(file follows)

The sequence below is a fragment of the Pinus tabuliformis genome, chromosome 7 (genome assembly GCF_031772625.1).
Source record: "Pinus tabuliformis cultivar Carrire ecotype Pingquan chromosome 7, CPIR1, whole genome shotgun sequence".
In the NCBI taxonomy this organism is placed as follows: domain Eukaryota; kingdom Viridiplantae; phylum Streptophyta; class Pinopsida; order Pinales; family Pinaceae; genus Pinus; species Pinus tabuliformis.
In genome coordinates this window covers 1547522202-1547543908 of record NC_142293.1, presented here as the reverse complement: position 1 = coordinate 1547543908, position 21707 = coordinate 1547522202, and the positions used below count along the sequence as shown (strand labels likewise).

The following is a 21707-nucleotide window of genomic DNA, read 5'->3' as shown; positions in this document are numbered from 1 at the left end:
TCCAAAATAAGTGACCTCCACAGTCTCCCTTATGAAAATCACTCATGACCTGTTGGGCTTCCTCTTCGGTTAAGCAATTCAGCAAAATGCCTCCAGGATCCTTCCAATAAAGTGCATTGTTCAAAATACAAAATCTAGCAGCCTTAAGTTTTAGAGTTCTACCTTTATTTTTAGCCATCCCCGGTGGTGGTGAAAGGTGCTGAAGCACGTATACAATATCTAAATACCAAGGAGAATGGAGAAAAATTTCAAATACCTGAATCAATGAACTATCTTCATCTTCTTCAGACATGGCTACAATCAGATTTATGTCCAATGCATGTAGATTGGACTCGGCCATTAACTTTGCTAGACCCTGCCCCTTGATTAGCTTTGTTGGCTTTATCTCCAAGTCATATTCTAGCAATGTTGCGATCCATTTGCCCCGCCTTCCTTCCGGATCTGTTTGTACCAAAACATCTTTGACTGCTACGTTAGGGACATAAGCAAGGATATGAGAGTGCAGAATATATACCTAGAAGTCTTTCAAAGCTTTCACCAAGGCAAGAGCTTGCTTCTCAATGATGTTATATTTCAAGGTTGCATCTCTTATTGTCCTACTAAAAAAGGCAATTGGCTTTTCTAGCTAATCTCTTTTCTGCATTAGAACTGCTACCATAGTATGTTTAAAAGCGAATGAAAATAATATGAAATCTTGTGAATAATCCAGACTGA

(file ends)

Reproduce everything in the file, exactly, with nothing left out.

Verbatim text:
The sequence below is a fragment of the Pinus tabuliformis genome, chromosome 7 (genome assembly GCF_031772625.1).
Source record: "Pinus tabuliformis cultivar Carrire ecotype Pingquan chromosome 7, CPIR1, whole genome shotgun sequence".
In the NCBI taxonomy this organism is placed as follows: domain Eukaryota; kingdom Viridiplantae; phylum Streptophyta; class Pinopsida; order Pinales; family Pinaceae; genus Pinus; species Pinus tabuliformis.
In genome coordinates this window covers 1547522202-1547543908 of record NC_142293.1, presented here as the reverse complement: position 1 = coordinate 1547543908, position 21707 = coordinate 1547522202, and the positions used below count along the sequence as shown (strand labels likewise).

The following is a 21707-nucleotide window of genomic DNA, read 5'->3' as shown; positions in this document are numbered from 1 at the left end:
TCCAAAATAAGTGACCTCCACAGTCTCCCTTATGAAAATCACTCATGACCTGTTGGGCTTCCTCTTCGGTTAAGCAATTCAGCAAAATGCCTCCAGGATCCTTCCAATAAAGTGCATTGTTCAAAATACAAAATCTAGCAGCCTTAAGTTTTAGAGTTCTACCTTTATTTTTAGCCATCCCCGGTGGTGGTGAAAGGTGCTGAAGCACGTATACAATATCTAAATACCAAGGAGAATGGAGAAAAATTTCAAATACCTGAATCAATGAACTATCTTCATCTTCTTCAGACATGGCTACAATCAGATTTATGTCCAATGCATGTAGATTGGACTCGGCCATTAACTTTGCTAGACCCTGCCCCTTGATTAGCTTTGTTGGCTTTATCTCCAAGTCATATTCTAGCAATGTTGCGATCCATTTGCCCCGCCTTCCTTCCGGATCTGTTTGTACCAAAACATCTTTGACTGCTACGTTAGGGACATAAGCAAGGATATGAGAGTGCAGAATATATACCTAGAAGTCTTTCAAAGCTTTCACCAAGGCAAGAGCTTGCTTCTCAATGATGTTATATTTCAAGGTTGCATCTCTTATTGTCCTACTAAAAAAGGCAATTGGCTTTTCTAGCTAATCTCTTTTCTGCATTAGAACTGCTACCATAGTATGTTTAAAAGCGAATGAAAATAATATGAAATCTTGTGAATAATCCAGACTGA